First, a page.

(1) Rapid productivity growth in the modern economy has led to cost trends that divide its output into two sectors, which I call “the stagnant sector” and “the progressive sector.” Productivity growth is defined as a labour-saving change in a production process so that the output supplied by an hour of labour increases, presumably significantly.
(2) Over time, the goods and services supplied by the stagnant sector will grow increasingly unaffordable relative to those supplied by the progressive sector. The rapidly increasing cost of a hospital stay and rising college tuition fees are prime examples of persistently rising costs in two key stagnant-sector services, health care and education.
(3) Despite their ever increasing costs, stagnant-sector services will never become unaffordable to society. This is because the economy’s constantly growing productivity simultaneously increases the community’s overall purchasing power and makes for ever improving overall living standards.
(4) The other side of the coin is the increasing affordability and the declining relative costs of the products of the progressive sector, including some products we may wish were less affordable and therefore less prevalent, such as weapons of all kinds, automobiles and other mass manufactured products that contribute to environmental pollution.
(5) The declining affordability of stagnant-sector products makes them politically contentious and a source of disquiet for average citizens. But, paradoxically, it is the developments in the progressive sector that pose the greater threat to the general welfare by stimulating such threatening problems as terrorism and climate change. I argue that some of the gravest threats to humanity’s future stem from the falling costs of these products, rather than from the rising costs of services like health care and education.
The picture that emerges is not so daunting. We can have it all: better health care, good education and even more orchestral performances. In exchange, we will not have to surrender food, clothing, shelter or even less essential commodities such as comfortable vacations, unrestricted travel and readily available entertainment. This is not merely naïve optimism but something we have already experienced. The exploding cost of hospital care and galloping college tuition increases since the Second World War have not prevented us from consuming these and other services and goods. Indeed, we now live longer than ever, and a continually rising share of the population attends college. Instead, the true threat to this desirable future is foolish public policy.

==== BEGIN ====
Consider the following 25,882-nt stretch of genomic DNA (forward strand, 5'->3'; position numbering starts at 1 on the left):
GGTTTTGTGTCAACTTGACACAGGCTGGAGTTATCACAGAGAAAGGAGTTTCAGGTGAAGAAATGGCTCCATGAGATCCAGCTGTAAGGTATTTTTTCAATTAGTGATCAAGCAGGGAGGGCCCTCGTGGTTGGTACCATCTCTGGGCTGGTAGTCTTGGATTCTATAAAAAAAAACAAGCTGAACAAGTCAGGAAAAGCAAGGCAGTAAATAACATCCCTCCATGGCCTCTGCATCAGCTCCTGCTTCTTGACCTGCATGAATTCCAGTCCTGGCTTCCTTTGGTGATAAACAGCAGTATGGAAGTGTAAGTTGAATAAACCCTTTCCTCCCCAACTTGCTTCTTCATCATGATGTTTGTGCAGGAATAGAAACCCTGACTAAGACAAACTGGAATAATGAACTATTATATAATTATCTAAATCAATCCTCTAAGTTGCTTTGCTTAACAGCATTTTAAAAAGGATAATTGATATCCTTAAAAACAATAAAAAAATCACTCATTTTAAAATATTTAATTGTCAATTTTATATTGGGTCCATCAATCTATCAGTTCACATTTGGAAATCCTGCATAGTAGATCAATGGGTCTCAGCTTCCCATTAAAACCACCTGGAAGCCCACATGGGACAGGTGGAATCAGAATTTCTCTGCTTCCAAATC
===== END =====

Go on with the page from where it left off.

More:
Let us consider two alternative scenarios. In the first, overall productivity continues to expand, as it has done in recent centuries in many parts of the world. Of course, there is no guarantee that this will happen, but it is what I expect will occur in societies with competitive economies. In this scenario, we will be able to afford ever more of what society desires. Even if health care and education keep getting more expensive, our earnings will grow fast enough to make these services affordable.
After all, as Joan Robinson pointed out, if productivity is rising everywhere — even if it is slower in some industries than in others — then by definition the same or even fewer hours of labour will produce more of all goods and services than before. That is essentially what happened in the United States during the 20th century. As a result, we now can afford more of everything — all the ingredients that make for an improving standard of living — for virtually all members of society (except, of course, during periods of recession).
This does not mean that our economic problems have been solved. The poor will still be with us, and some of the funding for health care and other services affected by the cost disease will probably have to be channelled through government agencies, with all the political problems that entails.
But suppose the future does not bring ever growing productivity. Suppose innovation grinds to a halt, we run out of natural resources and average income levels cease their steady rise. Then what? The cost disease, too, will terminate, because it stems from unequal rates of productivity growth in different sectors of the economy. If productivity growth is zero in all areas of the economy, these inequalities will disappear. The cost disease would no longer be any part of the problem, but that’s the only good news: our problems — particularly poverty — would be far worse.
This second, dismal scenario is not about to play out. Even if innovation were slowing down, as some observers claim, the productivity growth driven by innovation would still be far from zero. Consider the miracle of the Internet, where innovation begets further innovation. Although we are currently in the midst of one of history’s periodic eras of slower-than-normal economic growth, it seems clearly appropriate to aim for a future of continued productivity growth, with prosperity reaching previously unachieved heights.
Given this, it is clear that if improvements to health care and education are hindered by the illusion that we cannot afford them, we will all be forced to suffer from self-inflicted wounds. The very definition of rising productivity ensures that the future will offer us a cornucopia of desirable services and abundant products. The main threat to this happy prospect is the illusion that society cannot afford them, with resulting political developments — such as calls for reduced governmental revenues entwined with demands that budgets always be in balance — that deny these benefits to our descendants.
This article is based on William Baumol’s The Cost Disease: Why Computers Get Cheaper and Health Care Doesn’t (2012).